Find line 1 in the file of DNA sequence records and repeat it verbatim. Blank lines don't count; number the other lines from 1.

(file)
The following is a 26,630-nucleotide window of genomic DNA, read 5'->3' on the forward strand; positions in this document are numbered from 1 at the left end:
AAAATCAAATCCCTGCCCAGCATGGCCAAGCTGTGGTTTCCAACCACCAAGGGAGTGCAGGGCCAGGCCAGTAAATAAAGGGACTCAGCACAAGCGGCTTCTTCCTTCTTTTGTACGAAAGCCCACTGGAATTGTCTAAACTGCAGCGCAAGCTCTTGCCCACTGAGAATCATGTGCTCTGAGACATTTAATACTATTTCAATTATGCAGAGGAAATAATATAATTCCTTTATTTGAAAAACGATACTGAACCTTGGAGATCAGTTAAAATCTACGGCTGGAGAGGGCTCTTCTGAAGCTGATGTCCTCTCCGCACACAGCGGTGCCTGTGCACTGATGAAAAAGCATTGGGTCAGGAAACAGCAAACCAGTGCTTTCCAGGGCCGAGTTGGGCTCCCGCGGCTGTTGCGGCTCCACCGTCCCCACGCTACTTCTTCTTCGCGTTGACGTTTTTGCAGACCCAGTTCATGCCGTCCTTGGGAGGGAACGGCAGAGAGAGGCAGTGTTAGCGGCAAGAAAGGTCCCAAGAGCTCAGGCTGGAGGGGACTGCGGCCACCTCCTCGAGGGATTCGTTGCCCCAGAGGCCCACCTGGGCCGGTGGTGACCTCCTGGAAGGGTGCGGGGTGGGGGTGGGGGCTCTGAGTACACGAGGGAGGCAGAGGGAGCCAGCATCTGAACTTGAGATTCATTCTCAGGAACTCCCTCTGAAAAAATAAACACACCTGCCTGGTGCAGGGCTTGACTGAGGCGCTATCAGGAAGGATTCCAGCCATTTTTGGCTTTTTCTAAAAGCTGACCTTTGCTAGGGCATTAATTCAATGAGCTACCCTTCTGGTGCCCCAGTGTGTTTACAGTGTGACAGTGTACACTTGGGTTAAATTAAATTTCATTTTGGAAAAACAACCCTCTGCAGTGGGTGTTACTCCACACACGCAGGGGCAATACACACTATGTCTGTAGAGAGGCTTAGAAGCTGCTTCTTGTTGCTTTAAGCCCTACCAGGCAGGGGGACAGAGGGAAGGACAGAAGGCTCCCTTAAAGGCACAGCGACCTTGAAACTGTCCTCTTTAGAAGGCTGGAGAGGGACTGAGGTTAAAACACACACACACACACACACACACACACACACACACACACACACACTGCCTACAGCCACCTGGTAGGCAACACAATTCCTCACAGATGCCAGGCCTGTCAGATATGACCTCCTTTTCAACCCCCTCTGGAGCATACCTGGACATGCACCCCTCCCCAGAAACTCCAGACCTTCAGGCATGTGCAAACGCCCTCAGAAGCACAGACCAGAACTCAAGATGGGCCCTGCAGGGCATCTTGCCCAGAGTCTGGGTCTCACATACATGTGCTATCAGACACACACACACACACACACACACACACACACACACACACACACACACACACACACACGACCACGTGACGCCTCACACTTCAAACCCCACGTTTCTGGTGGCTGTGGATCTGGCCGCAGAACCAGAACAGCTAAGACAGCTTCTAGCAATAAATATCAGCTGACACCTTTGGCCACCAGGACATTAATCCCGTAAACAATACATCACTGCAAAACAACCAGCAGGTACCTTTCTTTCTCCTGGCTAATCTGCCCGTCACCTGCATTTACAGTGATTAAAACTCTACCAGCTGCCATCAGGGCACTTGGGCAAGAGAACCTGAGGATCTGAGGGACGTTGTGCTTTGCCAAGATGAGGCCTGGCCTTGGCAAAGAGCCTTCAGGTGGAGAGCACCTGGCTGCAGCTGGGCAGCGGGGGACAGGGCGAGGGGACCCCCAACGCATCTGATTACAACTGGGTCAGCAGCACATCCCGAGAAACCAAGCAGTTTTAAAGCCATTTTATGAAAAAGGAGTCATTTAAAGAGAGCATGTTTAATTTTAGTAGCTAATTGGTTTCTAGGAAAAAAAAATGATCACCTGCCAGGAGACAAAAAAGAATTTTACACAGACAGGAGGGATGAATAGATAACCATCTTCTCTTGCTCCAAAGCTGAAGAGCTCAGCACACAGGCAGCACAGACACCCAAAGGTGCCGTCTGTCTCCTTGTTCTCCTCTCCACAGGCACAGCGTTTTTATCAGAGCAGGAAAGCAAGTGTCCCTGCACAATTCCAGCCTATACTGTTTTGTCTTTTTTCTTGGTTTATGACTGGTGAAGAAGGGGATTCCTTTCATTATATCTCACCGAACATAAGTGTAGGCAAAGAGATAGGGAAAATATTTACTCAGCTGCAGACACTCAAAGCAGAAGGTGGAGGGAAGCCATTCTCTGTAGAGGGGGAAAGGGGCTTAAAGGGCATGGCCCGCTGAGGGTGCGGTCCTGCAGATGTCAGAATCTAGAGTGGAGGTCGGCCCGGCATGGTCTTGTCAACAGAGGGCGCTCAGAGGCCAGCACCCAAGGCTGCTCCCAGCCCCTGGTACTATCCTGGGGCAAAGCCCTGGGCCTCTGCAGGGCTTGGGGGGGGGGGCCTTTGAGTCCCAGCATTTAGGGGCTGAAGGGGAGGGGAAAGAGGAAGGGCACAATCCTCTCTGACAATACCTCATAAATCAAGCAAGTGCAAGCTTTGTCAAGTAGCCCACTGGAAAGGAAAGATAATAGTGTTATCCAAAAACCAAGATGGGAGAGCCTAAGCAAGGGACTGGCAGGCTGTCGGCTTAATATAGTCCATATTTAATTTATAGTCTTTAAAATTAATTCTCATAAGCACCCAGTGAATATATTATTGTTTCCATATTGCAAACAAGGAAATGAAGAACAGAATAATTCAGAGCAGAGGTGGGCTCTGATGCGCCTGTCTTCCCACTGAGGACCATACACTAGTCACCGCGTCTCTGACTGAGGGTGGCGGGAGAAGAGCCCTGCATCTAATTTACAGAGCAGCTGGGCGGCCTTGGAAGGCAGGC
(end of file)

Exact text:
The following is a 26,630-nucleotide window of genomic DNA, read 5'->3' on the forward strand; positions in this document are numbered from 1 at the left end: